Harry Specters graduated from Cambridge Social Ventures in January 2017.
Harry Specters builds confidence and hope in young people with autism by providing employment and free training whilst enabling them to produce award-winning chocolates. In doing so, this social enterprise aims to be a “great product, great cause” role model for other businesses, individuals and entrepreneurs.
Mona Shah is an experienced NHS corporate governance advisor with a love of chocolate, an autistic son and the mindset to make a difference. Whilst feeding her passion for chocolate, undertaking a chocolate making course, Mona had an epiphany: making and packaging chocolate involves a series of very routine tasks; perfect for individuals on the autistic spectrum. Having become increasingly aware of the lack of employment opportunities for people with an Autism Spectrum Disorder, like her son, Mona spotted an opportunity to make a difference. The social enterprise that was to become Harry Specters began its evolution.
“According to research conducted by London School of Economics, autism is the most costly medical condition in the UK. It costs more than heart disease, cancer and stroke combined. Autism costs the country at least £32 billion per year in treatment, lost earnings, care and support for children and adults with autism,” explains Mona
“Most people want to lead meaningful lives. They want to be contributing members of society. People with autism are no exception. It is estimated that out of 350,000 people with autism of working age in the UK; only 15% are in full-time employment; 61% of those not employed are desperate to work and 79% of those on Incapacity Benefit want to work [figures from the National Autistic Society]. There is no doubt that for people with an Autism Spectrum Disorder, finding paid employment is a major challenge. This affects them mentally, physically and financially.
“Our vision at Harry Specters is to enable young people with autism to become contributing members of society. Harry Specters will live this dream by creating employment opportunities and by partnering with other organisations working within the field of autism.
“After working with many young people with autism, we now know that they love making and packaging chocolates because the tasks are very structured. Our experience shows that people with autism are loyal and like to contribute and what makes them really unique is their attention to detail. And since it is a spectrum, we find that some of them are very creative and others like a very structured approach. In general, we know that by creating an environment suitable for their working needs, we can help them become very productive workers, we can help them to contribute to society,” explains Mona.
- Mona Shah, Founder, Chocolatier and Managing Director
Mona has been working with chocolate as a hobby for the past 17 years and has undertaken professional chocolate making courses at the Callebaut Chocolate Academy. As a chocolatier, she has won five awards, including the coveted three-star Gold Great Taste Award. She has a degree in business and has worked in the NHS mental health service in corporate governance. She is passionate about making a positive change in the lives of people with autism.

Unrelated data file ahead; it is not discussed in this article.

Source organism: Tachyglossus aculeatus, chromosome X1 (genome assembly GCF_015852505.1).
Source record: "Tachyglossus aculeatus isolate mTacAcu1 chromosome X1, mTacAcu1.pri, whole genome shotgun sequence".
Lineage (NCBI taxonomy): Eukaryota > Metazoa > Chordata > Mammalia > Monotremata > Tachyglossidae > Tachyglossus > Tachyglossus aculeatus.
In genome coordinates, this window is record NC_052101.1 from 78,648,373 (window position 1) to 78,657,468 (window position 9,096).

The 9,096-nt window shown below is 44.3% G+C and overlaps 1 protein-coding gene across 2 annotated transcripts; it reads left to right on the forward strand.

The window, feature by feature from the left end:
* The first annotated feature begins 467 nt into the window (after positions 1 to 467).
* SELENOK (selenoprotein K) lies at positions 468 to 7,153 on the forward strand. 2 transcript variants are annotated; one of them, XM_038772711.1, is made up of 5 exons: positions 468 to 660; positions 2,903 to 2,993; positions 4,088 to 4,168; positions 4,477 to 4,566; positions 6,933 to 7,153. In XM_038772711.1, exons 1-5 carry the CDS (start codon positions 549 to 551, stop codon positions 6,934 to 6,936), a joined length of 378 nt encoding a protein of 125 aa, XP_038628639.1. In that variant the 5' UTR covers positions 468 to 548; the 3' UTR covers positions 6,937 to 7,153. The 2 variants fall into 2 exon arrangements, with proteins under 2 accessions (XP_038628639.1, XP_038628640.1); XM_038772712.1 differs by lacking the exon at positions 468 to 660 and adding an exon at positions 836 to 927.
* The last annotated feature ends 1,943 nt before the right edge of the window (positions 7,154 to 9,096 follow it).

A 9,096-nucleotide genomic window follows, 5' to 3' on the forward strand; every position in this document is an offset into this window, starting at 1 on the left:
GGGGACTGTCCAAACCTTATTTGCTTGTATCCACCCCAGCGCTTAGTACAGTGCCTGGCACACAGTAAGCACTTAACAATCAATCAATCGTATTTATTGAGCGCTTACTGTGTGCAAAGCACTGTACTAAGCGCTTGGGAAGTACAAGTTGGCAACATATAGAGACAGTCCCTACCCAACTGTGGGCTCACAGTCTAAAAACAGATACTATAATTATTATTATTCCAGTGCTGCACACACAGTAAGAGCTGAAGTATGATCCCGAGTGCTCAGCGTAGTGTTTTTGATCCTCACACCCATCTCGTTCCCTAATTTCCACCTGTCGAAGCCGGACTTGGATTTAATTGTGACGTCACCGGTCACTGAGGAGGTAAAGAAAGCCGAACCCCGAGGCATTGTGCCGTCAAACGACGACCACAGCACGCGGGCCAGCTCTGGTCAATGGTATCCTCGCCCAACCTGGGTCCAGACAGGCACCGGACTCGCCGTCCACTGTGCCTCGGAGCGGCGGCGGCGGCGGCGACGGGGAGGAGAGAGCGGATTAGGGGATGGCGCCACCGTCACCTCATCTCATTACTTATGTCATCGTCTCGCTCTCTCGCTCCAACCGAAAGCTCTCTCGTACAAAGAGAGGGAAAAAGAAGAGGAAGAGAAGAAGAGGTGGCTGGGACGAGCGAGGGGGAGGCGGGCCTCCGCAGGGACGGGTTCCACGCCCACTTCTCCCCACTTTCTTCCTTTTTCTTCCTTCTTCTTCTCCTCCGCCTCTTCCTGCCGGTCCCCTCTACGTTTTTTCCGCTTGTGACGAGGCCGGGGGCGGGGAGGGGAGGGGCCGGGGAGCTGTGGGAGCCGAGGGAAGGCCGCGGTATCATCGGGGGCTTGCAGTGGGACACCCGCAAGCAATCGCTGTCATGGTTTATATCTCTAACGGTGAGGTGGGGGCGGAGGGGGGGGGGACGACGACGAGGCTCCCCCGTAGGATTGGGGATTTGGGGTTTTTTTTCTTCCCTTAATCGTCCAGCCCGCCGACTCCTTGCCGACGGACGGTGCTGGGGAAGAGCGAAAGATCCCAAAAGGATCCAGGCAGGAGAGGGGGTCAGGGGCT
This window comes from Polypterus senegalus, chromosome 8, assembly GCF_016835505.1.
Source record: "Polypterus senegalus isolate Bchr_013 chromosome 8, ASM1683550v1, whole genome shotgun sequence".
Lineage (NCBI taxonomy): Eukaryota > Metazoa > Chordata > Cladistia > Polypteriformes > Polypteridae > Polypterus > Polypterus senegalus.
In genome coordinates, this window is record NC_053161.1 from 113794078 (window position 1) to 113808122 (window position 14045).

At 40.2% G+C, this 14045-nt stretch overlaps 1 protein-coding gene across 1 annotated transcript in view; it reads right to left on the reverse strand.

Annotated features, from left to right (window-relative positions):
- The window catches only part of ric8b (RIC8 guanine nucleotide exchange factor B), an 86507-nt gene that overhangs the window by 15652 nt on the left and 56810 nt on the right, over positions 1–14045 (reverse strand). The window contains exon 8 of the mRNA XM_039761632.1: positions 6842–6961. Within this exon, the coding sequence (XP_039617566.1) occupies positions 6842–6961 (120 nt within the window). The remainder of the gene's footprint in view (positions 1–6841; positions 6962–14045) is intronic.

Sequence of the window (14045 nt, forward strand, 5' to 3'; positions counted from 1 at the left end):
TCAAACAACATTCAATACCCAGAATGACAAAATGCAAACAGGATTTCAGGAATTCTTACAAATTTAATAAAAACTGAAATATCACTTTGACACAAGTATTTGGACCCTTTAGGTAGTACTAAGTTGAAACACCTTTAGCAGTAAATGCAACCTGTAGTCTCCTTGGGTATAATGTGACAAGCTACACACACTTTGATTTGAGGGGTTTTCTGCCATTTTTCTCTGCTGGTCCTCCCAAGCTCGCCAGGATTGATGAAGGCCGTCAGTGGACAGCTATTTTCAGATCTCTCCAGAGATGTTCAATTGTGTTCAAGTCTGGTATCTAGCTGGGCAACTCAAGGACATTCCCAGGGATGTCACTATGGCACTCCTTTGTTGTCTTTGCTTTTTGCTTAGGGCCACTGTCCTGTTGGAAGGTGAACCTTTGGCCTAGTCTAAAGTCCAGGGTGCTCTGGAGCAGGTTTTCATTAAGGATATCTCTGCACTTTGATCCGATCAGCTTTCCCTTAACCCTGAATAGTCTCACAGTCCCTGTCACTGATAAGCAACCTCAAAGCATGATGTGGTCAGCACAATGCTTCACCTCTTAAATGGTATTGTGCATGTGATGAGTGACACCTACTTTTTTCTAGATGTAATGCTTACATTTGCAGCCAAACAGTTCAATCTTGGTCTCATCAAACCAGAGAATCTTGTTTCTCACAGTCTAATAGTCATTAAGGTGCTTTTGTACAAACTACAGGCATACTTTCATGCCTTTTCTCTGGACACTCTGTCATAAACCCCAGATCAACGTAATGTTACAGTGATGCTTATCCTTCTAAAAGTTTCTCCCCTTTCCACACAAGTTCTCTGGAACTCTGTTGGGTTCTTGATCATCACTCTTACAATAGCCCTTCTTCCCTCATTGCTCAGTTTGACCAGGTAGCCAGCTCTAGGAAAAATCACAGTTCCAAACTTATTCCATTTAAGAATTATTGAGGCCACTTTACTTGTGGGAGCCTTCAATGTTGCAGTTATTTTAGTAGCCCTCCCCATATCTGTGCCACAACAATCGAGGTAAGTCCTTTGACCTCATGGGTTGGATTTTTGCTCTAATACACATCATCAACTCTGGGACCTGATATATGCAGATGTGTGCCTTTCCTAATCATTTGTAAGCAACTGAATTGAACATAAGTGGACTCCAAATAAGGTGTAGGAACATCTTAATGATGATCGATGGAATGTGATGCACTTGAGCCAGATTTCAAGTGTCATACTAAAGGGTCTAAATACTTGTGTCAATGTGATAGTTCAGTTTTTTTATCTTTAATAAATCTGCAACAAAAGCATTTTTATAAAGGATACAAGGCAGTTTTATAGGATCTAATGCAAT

- Shaz Shah, Co-Founder and Director of Marketing
Shaz has 18 years’ experience in the technology sector having worked with multinationals and medium sized companies. He has an MBA degree from Cranfield School of Management and was a founder of a technology company, which he built up and later sold. He likes to mentor people from disadvantaged backgrounds in order to make a positive change in their lives.
- Julie Jordan, Non-Executive Director
Julie is a retired solicitor with more than 30 years’ experience as a corporate and commercial lawyer, most recently in the law firm Mills & Reeve. In this role Julie advised NHS bodies and independent sector organisations contracting with the NHS on a wide range of commercial law matters. Julie lives in Cambridgeshire with her partner and a son who has Asperger Syndrome.
Since launching in December 2012 Mona has been successful in winning support from Price Waterhouse Cooper’s Social Impact scheme, gaining a start-up grant from Lloyds School for Social Entrepreneurs, another grant from UnLtd’s Big Venture Challenge Programme and further investment from Clearly So’s social angels. She has also gained media coverage from The Times, The FT, The Guardian, The Daily Mirror and BBC Look East, raising awareness about the positive contributions people with autism are able to make to society, if only given the chance.
Harry Specters’ has a comprehensive social impact framework that uses PWC’s six-stage model for measuring and articulating social impact. Ultimately the potential long-term impact of this enterprise includes:
- raising awareness of usefulness of people with autism
- creating employment for people with autism
- improving life satisfaction for people with autism and their families.
Over the long term these outcomes will save the public purse a significant percentage of its £32 billion annual treatment, benefits, care and support costs for people with autism.
Key performance indicators of social value, and scores for 2015, include:
- one full-time employee
- three part-time employees
- six contract staff
- 16 students completing work experience
- five pieces of media coverage promoting usefulness of people with autism
- 43 carers supported.